How would you attempt to support the hypothesis that the "dragon bones" described in ancient Chinese texts refer specifically to dinosaur bones? What sort of evidence would you consider convincing?

2. The rivalry of Cope and Marsh, which was a major motivator behind their enormous number of significant dinosaur discoveries and other contributions to paleontology, brings up an interesting ethical question (Chapter 2). Did the value of their discoveries outweigh the costs of their enmity? In other words, did the ends justify the means?

3. The field party sent by Osborn to Como Bluff in 1897 was unsuccessful, but it forced Osborn to look at a different nearby locality, which resulted in the "Bone Cabin" find of thousands of dinosaur bones. What other instances in the chapter seemed to show similarly discouraging circumstances that caused the people involved to accomplish tasks that actually resulted in later success?

4. The phrase "degrees of separation" refers to how one person who has met two other people represents one degree of separation that links the two, who might never meet. Which historical examples of "degrees of separation" surprised you with regard to dinosaur paleontologists and non-paleontological figures? (For example, how many degrees of separation are there between Sitting Bull and Roy Chapman Andrews?)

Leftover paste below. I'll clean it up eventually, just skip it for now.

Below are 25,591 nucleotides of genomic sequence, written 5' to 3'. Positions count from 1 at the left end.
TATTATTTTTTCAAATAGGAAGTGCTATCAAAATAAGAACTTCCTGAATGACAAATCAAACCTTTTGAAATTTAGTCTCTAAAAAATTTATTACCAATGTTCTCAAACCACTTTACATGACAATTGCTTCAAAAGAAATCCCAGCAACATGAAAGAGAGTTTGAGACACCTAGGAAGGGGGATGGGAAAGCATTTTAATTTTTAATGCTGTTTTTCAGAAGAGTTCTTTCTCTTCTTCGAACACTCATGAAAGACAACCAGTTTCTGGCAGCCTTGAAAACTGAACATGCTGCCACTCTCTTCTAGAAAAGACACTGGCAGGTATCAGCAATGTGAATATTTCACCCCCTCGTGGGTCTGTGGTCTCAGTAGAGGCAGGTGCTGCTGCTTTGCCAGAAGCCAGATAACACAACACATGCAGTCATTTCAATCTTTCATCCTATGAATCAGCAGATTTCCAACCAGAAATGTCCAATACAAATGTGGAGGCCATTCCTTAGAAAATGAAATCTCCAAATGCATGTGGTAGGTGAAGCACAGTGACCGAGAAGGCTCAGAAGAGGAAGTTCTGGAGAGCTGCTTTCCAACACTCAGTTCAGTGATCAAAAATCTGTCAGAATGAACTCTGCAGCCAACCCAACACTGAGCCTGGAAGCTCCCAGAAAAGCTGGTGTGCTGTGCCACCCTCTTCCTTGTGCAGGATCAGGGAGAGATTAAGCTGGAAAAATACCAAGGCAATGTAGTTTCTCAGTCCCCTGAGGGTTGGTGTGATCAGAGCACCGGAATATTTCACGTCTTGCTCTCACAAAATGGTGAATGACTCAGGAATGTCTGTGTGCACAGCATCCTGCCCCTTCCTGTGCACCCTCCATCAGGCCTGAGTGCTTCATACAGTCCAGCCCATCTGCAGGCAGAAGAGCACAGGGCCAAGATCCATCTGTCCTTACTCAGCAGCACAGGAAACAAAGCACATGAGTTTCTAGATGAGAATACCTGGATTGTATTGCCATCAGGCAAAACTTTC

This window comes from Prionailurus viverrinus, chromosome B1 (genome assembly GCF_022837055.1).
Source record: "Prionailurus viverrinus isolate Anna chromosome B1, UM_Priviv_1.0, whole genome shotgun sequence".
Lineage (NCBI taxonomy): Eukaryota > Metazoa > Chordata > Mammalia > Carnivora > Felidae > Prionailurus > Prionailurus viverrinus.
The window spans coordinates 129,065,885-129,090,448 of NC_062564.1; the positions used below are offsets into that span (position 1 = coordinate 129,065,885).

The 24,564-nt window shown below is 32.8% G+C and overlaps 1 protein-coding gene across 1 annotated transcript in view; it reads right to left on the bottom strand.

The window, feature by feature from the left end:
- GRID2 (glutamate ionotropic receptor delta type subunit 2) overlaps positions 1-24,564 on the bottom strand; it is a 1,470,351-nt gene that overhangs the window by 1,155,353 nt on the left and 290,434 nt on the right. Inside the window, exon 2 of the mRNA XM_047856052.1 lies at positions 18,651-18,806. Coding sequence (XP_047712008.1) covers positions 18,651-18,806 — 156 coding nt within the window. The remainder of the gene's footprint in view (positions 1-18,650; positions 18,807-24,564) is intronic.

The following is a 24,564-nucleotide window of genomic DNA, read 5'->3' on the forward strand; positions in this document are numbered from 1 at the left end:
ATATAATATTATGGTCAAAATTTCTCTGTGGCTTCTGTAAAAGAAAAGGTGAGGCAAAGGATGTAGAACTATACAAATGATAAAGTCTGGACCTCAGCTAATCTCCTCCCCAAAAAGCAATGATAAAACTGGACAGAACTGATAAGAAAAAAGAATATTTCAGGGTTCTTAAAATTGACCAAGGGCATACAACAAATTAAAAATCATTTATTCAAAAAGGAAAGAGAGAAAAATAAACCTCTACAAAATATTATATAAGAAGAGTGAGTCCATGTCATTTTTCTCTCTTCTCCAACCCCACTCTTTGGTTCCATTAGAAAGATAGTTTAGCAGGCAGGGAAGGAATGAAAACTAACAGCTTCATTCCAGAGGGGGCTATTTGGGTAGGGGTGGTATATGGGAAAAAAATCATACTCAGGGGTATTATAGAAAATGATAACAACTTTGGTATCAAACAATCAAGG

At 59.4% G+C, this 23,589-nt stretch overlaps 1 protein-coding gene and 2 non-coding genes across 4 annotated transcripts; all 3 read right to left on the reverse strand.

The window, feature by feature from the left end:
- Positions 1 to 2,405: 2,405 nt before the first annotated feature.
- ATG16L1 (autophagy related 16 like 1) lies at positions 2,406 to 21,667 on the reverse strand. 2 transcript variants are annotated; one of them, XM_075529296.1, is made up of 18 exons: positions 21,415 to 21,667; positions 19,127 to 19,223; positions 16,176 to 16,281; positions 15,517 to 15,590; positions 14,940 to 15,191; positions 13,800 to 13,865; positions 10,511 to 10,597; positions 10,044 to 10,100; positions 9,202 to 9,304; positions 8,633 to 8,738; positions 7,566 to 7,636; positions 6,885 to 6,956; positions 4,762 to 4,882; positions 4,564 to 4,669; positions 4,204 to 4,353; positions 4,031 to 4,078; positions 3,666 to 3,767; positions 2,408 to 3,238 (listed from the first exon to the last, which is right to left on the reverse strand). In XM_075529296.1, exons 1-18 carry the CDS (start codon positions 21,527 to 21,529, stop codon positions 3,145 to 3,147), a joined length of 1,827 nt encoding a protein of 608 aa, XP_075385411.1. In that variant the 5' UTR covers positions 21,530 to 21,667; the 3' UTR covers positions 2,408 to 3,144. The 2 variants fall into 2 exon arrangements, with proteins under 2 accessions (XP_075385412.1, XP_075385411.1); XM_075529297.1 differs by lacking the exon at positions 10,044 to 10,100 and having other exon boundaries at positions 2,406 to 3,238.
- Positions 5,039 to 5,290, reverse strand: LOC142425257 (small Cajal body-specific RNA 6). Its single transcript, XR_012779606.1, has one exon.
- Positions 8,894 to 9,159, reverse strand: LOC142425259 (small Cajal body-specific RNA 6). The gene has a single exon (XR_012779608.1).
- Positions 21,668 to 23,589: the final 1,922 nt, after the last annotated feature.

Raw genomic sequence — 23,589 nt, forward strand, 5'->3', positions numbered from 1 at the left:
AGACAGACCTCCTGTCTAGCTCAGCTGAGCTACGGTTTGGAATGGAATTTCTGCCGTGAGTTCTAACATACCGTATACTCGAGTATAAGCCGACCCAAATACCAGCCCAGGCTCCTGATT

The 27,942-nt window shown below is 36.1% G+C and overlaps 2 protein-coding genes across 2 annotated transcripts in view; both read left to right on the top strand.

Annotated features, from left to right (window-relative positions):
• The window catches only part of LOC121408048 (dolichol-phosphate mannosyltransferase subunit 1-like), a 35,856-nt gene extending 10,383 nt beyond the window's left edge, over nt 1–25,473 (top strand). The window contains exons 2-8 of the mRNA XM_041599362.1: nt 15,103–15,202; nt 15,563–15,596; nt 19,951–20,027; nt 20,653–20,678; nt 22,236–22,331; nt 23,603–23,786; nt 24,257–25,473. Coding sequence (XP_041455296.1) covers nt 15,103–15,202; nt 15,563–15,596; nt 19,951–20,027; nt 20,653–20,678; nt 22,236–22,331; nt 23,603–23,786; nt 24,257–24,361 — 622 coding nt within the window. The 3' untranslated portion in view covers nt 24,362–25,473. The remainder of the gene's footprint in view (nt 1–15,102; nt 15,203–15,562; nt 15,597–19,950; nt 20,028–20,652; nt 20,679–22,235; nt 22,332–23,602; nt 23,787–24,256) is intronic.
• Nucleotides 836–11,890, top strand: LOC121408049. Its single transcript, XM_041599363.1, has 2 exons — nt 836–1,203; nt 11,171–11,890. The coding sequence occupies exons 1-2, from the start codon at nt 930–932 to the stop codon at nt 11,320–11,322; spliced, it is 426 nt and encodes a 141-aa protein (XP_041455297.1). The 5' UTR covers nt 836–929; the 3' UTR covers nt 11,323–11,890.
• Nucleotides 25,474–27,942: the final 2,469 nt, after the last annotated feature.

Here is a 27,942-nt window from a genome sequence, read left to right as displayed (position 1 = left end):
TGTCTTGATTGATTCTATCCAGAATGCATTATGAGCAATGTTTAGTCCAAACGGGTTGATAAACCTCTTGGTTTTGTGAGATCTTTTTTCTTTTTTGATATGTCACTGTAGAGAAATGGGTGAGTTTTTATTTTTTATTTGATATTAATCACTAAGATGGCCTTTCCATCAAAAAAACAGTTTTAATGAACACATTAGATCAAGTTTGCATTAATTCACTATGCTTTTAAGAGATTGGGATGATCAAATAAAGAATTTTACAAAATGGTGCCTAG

5. This chapter presents data that could support the statement that a career of paleontology and geology fieldwork has known health benefits and results in a significantly increased lifespan (see Table 3.1). How would you test this statement? What are potential sources of error in these data, such as in calculations of the ages of the geologists and paleontologists?

6. After finding a bone bed in Cretaceous rocks, you set about mapping the area containing the exposed bones. The area measures 13.5 x 22.5 m and contains about 1250 bones. What is the approximate bone density of this bed (in m2)? What are some factors that might cause variations in this average?

7. In the accounting of the history of dinosaur studies, is there any evidence of the effect of language barriers on worldwide exploration for dinosaurs in the nineteenth and early part of the twentieth century? On the basis of dissimilarities in language and culture, what areas of the world would have been the most difficult for Europeans and North Americans to arrange visits? What areas, however remote, were more conducive to investigations?

8. Identify and count how many of the nineteenth century geologists and paleontologists were clergymen. How did some of their findings conflict with the religious conventions of the time? Additionally, how many of the people mentioned from the nineteenth century were

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